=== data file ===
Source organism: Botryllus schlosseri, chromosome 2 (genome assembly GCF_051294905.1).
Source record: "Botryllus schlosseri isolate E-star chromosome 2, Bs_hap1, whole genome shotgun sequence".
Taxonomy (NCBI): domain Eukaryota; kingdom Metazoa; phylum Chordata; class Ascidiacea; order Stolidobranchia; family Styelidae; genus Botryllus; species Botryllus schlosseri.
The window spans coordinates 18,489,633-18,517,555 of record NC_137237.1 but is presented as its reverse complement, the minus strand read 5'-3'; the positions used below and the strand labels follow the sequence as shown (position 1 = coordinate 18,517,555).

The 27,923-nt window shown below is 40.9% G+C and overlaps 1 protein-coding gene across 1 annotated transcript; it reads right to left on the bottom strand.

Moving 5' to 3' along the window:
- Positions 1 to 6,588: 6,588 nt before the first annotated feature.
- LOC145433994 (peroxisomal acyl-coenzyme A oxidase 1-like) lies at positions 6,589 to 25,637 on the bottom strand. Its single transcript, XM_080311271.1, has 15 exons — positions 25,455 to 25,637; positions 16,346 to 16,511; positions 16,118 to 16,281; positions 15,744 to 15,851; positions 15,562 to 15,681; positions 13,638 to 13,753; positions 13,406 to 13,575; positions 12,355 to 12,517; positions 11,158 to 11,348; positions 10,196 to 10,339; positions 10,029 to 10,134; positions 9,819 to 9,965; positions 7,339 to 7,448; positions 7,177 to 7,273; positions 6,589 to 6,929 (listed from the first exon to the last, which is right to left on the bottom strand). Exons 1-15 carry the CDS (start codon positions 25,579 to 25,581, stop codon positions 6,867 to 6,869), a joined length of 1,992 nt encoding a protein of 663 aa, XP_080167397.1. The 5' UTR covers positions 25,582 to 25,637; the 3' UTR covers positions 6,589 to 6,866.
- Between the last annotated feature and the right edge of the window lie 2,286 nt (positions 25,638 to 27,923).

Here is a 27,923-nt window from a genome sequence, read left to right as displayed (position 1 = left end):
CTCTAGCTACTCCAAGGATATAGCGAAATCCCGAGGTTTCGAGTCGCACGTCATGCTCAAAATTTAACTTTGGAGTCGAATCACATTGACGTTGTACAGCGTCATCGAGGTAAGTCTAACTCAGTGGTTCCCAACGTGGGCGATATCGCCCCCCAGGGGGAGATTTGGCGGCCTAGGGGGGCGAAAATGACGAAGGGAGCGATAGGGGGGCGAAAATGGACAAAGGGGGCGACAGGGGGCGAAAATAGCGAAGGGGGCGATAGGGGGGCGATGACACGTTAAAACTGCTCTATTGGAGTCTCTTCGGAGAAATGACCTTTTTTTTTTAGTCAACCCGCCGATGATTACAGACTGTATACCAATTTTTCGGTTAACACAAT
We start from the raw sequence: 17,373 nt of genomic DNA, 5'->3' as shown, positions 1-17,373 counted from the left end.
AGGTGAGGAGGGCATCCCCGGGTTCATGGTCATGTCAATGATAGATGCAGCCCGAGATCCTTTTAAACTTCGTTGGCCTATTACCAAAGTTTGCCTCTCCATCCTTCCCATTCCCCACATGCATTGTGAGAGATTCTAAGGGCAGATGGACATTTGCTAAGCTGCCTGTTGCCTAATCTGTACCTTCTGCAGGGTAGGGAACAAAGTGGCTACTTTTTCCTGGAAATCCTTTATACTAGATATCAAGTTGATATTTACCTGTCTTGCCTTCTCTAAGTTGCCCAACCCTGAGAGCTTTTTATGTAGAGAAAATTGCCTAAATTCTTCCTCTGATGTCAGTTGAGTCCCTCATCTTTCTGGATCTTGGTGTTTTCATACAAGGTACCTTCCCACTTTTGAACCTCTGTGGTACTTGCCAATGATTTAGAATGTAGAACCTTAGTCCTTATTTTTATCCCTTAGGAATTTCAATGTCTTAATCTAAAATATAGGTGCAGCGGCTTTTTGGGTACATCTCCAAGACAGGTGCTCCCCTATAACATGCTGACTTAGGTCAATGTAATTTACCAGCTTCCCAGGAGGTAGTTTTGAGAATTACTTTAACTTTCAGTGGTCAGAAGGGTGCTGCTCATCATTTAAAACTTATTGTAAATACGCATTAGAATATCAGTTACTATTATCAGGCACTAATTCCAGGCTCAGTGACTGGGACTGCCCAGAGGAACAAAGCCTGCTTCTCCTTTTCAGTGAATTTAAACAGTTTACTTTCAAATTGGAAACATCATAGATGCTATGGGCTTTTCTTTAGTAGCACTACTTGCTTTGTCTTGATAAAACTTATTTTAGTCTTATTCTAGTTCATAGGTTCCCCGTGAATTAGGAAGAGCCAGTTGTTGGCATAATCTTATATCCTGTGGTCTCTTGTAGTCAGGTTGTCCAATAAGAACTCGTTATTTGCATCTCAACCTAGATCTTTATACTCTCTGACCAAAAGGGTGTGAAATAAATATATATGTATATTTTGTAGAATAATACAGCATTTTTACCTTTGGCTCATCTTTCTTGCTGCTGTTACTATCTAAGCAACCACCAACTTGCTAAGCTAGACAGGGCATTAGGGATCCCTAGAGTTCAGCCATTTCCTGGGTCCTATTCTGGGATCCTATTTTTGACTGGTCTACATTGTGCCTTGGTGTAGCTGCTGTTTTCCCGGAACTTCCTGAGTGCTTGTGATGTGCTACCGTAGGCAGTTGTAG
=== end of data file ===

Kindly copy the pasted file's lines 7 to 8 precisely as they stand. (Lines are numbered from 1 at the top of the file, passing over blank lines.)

- Positions 1 to 6,588: 6,588 nt before the first annotated feature.
- LOC145433994 (peroxisomal acyl-coenzyme A oxidase 1-like) lies at positions 6,589 to 25,637 on the bottom strand. Its single transcript, XM_080311271.1, has 15 exons — positions 25,455 to 25,637; positions 16,346 to 16,511; positions 16,118 to 16,281; positions 15,744 to 15,851; positions 15,562 to 15,681; positions 13,638 to 13,753; positions 13,406 to 13,575; positions 12,355 to 12,517; positions 11,158 to 11,348; positions 10,196 to 10,339; positions 10,029 to 10,134; positions 9,819 to 9,965; positions 7,339 to 7,448; positions 7,177 to 7,273; positions 6,589 to 6,929 (listed from the first exon to the last, which is right to left on the bottom strand). Exons 1-15 carry the CDS (start codon positions 25,579 to 25,581, stop codon positions 6,867 to 6,869), a joined length of 1,992 nt encoding a protein of 663 aa, XP_080167397.1. The 5' UTR covers positions 25,582 to 25,637; the 3' UTR covers positions 6,589 to 6,866.